Photography by Jamie Betts
Photography by Jamie Betts

In a 2001 episode called “Kid Logic,” the radio show This American Life ran one of my all-time favorite stories. It’s about a little girl on an airplane.

“She was about 4 years old, and on her very first flight,” we hear Aileen Goldman, a therapist in Texas, say. “And as the plane was airborne, she turned to the woman next to her and said, ‘When do we get smaller?’ That had been her experience at airports watching airplanes take off. They do get smaller.”

Perspective skews perception, but in the Spring/Summer 2018 issue, we broke out our rulers to offer images of things across campus reproduced at 100 percent of their exact size in real life. There’s something very Richmond about the exercise, this juxtaposition of things that, when seen plainly and observed closely, reveal new symmetries, spark curiosities, and suggest relationships.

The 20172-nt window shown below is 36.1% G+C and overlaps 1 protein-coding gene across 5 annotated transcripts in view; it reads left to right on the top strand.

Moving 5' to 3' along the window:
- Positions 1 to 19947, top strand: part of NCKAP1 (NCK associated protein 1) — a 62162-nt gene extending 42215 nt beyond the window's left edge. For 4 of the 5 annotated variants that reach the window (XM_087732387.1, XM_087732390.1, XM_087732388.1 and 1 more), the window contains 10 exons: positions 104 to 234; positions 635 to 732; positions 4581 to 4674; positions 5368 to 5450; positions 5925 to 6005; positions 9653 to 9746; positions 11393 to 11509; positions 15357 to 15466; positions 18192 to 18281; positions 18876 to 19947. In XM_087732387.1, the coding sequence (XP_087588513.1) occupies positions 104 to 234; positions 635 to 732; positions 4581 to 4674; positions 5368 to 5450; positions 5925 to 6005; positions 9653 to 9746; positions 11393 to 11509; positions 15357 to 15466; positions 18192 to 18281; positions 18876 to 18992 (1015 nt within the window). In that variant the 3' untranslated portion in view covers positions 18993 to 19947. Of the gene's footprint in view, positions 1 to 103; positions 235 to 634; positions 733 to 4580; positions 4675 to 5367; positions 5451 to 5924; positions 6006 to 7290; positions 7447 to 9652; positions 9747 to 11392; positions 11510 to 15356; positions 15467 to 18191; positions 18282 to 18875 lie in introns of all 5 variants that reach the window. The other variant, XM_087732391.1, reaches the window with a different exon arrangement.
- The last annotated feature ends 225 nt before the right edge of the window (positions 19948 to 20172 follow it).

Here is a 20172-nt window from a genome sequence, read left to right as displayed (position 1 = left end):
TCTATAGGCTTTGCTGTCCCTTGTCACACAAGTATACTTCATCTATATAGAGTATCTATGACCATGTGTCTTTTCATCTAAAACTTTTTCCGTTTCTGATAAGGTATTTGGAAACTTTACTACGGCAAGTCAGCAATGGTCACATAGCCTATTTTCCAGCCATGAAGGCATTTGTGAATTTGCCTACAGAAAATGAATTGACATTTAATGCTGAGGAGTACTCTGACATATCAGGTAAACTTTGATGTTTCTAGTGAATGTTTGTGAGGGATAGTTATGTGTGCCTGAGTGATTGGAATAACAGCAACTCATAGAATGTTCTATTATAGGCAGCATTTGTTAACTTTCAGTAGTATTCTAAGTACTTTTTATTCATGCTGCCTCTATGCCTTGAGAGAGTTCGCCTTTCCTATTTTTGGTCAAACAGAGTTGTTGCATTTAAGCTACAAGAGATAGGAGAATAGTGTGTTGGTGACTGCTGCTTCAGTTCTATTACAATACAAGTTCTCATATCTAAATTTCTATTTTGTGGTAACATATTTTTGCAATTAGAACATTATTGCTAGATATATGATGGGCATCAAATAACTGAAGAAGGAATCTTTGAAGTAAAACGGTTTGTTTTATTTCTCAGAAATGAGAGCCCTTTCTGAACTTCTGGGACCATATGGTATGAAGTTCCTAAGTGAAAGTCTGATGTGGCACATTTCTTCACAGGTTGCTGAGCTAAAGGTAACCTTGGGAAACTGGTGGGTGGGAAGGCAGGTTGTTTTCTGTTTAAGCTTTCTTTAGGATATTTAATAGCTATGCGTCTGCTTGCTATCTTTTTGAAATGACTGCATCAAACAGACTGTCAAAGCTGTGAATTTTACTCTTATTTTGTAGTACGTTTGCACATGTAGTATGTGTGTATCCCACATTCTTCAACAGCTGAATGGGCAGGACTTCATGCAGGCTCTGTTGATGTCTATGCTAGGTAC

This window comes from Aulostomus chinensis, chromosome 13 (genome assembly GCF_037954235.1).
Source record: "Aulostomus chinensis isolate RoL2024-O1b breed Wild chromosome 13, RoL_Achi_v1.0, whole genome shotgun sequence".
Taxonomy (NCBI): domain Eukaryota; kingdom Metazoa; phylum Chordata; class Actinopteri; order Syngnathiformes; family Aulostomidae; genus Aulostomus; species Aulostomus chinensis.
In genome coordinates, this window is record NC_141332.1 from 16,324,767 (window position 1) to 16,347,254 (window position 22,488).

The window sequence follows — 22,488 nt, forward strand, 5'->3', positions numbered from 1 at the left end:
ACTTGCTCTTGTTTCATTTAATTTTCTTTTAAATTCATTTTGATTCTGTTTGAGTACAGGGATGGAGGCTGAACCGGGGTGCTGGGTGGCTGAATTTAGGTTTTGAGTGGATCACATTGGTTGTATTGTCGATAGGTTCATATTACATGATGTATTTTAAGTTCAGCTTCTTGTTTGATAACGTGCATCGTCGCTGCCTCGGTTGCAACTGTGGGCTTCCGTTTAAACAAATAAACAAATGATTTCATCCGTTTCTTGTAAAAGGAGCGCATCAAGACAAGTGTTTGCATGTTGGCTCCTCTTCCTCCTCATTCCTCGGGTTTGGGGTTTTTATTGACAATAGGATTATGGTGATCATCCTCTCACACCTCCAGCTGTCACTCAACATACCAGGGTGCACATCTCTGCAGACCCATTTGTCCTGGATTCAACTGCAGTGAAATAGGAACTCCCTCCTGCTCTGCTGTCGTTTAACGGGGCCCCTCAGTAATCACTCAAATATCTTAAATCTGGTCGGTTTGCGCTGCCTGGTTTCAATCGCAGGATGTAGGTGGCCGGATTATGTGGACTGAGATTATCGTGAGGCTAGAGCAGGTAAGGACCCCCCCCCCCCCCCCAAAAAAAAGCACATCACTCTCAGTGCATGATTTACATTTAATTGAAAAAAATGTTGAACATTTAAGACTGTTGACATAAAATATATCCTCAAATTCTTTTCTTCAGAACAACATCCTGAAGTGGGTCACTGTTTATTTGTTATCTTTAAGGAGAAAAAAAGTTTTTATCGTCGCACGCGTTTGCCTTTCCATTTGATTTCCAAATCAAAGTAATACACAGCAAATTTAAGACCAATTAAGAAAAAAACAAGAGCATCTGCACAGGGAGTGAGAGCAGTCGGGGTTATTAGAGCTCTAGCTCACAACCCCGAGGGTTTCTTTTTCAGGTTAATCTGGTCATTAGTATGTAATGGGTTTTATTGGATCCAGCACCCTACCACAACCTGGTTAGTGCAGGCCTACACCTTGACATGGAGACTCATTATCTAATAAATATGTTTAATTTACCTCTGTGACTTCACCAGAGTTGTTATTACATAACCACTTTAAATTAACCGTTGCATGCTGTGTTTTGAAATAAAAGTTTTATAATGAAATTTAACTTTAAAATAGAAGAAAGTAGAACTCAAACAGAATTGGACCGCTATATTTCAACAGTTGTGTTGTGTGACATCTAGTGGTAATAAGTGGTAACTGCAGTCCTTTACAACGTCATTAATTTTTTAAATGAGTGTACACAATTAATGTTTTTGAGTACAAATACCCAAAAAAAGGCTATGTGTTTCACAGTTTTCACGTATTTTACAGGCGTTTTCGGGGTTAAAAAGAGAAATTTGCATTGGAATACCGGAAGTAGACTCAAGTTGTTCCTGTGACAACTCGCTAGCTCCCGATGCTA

Our comfort with it explains why we have business majors in our art studios and art majors in our science labs. Any of them might have just come from lacrosse practice or a semester in Belize studying health care delivery systems. We value the ways that disparate ideas and experiences complement and extend each other.

It can be joyful, too.

Alas, the concept doesn't work so well on a web page. Take a look at how it appeares in layout in our PDF flipbook of the Spring/Summer 2018 issue here.